Thomson says the regulatory failings in the supervision of Northern Rock were of a completely different nature to failings in the supervision of Equitable Life.
He says: “Northern Rock is entirely different because the regulator seems to have been completely ignorant of what was going on and never talked to the company. With Equitable Life it asked the right type of questions but did not follow through and demand answers.”
Thomson adds: “I actually think light touch regulation is probably more likely to be effective than heavy as light touch looks at the detail rather than more important aspects such as a company’s business model.”
Thomson believes it will be difficult for the government to reject the parliamentary ombudsman’s call for compensation for Equitable Life victims in her report published today.
On BBC Radio 4’s Today programme earlier Equitable’s chairman Vanni Treves argued that the Government’s £20bn bail-out of Northern Rock would leave it no choice but to pay the smaller compensation sum due to Equitable victims, which is estimated to be around £4bn.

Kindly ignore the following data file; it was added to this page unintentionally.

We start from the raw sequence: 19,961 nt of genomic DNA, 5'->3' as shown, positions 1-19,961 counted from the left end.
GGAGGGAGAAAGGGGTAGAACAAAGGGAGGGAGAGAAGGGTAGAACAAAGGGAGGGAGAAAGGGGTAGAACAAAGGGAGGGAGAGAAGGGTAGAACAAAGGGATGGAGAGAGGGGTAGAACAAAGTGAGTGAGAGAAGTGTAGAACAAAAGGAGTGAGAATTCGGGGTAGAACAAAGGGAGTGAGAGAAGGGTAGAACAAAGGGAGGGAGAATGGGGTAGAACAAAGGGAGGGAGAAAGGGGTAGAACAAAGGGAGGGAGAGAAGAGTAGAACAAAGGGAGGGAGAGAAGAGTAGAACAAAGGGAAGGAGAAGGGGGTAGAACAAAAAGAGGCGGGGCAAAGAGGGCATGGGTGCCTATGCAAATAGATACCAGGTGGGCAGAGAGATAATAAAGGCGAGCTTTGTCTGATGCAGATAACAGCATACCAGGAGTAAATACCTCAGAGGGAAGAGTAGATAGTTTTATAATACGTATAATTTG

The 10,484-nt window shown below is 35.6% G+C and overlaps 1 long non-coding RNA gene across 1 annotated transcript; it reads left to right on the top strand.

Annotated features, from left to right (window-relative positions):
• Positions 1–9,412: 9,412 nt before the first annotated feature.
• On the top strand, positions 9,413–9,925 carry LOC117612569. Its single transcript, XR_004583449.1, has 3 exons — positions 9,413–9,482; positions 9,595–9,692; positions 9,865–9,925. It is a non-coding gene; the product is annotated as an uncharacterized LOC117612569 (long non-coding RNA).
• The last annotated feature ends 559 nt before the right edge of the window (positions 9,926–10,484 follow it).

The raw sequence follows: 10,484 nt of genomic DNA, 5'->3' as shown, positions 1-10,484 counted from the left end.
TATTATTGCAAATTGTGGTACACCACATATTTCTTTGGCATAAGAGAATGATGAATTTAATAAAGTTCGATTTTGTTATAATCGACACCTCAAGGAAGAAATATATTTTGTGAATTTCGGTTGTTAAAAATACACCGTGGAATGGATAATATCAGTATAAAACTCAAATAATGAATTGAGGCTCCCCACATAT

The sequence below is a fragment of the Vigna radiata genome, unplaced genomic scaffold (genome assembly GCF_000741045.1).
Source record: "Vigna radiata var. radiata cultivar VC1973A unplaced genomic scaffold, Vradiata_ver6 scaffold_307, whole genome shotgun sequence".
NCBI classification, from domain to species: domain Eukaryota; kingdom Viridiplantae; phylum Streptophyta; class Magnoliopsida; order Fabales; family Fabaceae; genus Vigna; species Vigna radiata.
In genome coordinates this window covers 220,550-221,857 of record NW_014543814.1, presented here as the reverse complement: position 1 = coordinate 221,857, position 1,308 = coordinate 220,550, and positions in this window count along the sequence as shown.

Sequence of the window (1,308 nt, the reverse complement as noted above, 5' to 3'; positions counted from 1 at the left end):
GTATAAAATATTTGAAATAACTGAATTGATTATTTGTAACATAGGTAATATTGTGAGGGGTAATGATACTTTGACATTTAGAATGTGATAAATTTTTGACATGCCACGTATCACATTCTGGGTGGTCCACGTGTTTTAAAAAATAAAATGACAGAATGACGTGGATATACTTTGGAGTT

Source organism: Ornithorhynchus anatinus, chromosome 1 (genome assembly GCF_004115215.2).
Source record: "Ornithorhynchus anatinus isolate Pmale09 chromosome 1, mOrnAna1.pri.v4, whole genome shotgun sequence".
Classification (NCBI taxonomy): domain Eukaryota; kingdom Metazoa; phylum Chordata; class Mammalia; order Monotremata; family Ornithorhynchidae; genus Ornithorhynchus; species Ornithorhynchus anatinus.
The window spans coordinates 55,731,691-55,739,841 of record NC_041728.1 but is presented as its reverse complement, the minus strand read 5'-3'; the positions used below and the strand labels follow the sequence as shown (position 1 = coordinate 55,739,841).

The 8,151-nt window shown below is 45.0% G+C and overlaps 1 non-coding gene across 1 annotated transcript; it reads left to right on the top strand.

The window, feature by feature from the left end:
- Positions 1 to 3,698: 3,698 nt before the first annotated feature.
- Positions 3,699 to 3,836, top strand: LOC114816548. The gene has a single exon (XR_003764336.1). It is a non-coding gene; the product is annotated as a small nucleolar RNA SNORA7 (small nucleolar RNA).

Equitable hopes to update the market in late summer or autumn as to whether a sale of the firm is likely.
Thomson says Equitable has had significant interest from parties wanting to see its data book, but declined to comment on speculation that Prudential may be considering putting in an offer.
He adds: “We have stabilised the business and got it into a position where the exceptional risks have been dealt with and the company now looks like a normal closed life company fund. What we are looking at now is the possibility of trying to do something better for our policyholders through a sale.”